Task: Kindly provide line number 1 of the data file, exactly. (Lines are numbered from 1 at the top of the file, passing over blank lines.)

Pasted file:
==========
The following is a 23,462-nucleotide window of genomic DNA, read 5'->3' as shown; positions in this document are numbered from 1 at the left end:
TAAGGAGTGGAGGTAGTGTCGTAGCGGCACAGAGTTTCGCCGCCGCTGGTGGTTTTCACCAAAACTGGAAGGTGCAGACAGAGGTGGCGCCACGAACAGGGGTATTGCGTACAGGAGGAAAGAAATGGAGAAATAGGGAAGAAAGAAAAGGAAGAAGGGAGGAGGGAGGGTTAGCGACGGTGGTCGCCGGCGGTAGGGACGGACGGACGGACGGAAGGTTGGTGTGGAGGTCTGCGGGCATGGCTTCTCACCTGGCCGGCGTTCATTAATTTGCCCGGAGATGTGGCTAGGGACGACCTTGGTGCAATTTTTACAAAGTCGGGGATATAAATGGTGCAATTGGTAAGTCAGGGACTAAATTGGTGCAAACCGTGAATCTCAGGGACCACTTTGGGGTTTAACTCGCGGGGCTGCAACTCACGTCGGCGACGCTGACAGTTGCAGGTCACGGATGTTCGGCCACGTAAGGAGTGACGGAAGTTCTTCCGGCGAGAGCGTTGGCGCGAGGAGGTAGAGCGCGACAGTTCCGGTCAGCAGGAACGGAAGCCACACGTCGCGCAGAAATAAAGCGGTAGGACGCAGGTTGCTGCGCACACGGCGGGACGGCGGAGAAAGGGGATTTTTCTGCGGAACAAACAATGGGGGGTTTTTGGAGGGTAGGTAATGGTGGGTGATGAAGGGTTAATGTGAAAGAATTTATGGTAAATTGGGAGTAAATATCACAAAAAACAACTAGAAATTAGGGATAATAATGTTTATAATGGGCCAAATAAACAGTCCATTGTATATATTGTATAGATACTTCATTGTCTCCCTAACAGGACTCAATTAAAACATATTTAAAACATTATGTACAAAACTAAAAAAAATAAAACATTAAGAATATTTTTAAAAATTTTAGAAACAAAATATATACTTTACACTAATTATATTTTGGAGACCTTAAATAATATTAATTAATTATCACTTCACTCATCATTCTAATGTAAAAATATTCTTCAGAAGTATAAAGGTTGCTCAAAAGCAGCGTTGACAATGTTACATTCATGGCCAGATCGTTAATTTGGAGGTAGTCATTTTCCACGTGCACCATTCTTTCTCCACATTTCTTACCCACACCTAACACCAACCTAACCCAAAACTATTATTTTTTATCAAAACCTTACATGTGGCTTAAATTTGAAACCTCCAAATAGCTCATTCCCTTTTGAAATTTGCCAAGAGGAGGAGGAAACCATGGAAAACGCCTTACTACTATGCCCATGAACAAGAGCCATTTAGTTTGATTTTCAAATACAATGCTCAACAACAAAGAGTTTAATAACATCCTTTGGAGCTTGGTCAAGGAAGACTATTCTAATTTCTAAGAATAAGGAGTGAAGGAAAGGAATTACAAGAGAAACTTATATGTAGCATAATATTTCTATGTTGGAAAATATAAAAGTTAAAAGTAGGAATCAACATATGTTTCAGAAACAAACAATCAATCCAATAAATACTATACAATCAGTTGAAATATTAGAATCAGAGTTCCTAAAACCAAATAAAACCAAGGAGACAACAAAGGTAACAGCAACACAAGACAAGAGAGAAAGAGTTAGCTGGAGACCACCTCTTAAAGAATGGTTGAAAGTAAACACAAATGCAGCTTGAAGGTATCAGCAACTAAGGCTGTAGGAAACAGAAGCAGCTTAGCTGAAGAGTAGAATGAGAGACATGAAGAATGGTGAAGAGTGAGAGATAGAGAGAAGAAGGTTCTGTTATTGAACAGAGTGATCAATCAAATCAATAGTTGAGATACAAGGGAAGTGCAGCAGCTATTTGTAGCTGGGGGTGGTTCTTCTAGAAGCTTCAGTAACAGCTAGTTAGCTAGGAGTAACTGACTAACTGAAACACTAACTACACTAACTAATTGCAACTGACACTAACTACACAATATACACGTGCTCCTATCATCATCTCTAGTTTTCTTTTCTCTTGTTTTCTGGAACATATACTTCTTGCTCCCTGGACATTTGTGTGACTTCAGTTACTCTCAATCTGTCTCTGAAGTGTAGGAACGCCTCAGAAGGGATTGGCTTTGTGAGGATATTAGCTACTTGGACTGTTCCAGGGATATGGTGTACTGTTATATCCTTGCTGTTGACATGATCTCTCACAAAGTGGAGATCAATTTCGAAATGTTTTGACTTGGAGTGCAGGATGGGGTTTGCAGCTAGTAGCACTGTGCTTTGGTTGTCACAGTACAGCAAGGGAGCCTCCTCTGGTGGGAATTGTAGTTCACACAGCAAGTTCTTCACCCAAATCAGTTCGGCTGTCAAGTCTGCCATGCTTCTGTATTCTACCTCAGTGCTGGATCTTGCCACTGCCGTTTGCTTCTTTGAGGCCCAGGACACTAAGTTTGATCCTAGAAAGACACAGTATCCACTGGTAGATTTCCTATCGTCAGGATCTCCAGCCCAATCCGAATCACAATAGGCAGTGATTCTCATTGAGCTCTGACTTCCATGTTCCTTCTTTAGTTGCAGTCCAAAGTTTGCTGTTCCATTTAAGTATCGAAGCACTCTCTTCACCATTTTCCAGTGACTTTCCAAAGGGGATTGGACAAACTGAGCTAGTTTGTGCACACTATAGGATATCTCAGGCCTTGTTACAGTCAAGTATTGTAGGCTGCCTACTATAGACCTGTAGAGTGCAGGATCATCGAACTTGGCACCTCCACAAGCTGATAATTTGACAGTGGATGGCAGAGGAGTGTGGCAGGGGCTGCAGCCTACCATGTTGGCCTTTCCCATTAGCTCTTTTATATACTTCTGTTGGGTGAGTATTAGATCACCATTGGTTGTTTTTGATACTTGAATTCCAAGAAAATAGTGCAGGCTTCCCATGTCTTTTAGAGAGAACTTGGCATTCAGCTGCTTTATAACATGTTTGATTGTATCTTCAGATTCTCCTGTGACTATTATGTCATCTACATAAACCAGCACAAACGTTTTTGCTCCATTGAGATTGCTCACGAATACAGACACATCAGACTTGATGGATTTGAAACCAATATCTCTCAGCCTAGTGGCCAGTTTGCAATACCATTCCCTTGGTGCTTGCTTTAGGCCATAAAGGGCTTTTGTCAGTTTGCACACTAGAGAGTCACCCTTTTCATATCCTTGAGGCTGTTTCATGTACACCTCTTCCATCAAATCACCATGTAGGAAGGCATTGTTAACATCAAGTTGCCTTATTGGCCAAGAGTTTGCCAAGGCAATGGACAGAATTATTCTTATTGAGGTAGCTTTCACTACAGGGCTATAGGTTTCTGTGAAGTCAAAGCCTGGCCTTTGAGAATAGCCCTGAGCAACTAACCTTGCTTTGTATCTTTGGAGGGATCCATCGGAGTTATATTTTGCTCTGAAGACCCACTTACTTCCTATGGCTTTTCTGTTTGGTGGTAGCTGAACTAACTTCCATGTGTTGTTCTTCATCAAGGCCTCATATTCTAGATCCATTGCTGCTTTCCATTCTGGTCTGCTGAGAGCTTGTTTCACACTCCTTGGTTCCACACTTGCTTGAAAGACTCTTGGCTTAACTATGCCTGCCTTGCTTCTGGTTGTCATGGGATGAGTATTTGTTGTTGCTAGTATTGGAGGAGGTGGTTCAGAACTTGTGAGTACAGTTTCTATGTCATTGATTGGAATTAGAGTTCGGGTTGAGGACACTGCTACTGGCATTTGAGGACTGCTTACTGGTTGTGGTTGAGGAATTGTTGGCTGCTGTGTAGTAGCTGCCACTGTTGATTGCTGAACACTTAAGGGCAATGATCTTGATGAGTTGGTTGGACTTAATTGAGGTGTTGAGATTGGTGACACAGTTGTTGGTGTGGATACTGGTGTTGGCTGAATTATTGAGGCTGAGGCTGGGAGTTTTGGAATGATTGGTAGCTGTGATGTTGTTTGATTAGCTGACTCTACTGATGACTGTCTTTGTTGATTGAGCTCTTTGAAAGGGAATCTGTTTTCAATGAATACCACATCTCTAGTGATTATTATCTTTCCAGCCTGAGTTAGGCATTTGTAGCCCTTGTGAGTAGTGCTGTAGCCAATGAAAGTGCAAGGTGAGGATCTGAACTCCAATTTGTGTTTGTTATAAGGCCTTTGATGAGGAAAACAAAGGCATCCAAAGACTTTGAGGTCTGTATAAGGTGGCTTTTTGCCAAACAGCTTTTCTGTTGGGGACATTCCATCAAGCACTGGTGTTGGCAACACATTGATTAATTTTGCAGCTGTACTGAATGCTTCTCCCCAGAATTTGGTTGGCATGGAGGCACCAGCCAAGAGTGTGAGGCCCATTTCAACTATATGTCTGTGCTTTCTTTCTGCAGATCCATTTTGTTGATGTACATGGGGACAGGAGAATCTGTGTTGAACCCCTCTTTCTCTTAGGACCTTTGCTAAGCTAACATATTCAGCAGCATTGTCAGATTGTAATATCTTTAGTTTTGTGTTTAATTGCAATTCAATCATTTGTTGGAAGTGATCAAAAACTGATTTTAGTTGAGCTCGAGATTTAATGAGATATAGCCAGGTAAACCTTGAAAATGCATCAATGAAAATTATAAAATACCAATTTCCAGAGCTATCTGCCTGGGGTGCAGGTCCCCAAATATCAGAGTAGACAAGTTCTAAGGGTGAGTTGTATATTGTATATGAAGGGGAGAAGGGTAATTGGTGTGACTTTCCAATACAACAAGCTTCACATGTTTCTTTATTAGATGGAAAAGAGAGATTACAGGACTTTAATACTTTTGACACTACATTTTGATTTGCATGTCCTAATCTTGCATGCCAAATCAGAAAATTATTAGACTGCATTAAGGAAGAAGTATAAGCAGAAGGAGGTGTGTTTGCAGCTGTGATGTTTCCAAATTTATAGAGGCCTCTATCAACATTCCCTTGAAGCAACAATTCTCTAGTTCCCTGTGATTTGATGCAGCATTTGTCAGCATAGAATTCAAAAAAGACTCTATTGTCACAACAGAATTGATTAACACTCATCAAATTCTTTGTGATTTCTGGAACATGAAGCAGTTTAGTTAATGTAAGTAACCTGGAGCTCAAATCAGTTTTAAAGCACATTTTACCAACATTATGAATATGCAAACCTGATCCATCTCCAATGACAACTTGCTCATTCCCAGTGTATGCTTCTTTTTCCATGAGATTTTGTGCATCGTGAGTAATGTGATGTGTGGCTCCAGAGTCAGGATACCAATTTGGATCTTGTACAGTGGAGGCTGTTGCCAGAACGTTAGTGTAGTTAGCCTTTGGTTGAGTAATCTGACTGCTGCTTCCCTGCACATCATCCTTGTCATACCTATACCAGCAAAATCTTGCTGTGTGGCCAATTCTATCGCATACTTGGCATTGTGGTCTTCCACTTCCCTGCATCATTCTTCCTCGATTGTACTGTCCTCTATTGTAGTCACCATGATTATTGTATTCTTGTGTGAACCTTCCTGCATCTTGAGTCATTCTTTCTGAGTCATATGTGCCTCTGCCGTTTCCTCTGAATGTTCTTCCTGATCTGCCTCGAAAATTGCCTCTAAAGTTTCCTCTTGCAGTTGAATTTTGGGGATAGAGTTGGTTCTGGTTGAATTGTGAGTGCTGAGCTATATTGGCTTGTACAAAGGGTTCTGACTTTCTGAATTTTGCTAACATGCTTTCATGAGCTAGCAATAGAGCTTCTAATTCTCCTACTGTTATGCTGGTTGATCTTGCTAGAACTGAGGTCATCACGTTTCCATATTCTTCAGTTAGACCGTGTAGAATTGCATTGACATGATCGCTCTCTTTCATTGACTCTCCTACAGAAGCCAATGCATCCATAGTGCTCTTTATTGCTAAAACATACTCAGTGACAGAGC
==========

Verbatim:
The following is a 23,462-nucleotide window of genomic DNA, read 5'->3' as shown; positions in this document are numbered from 1 at the left end: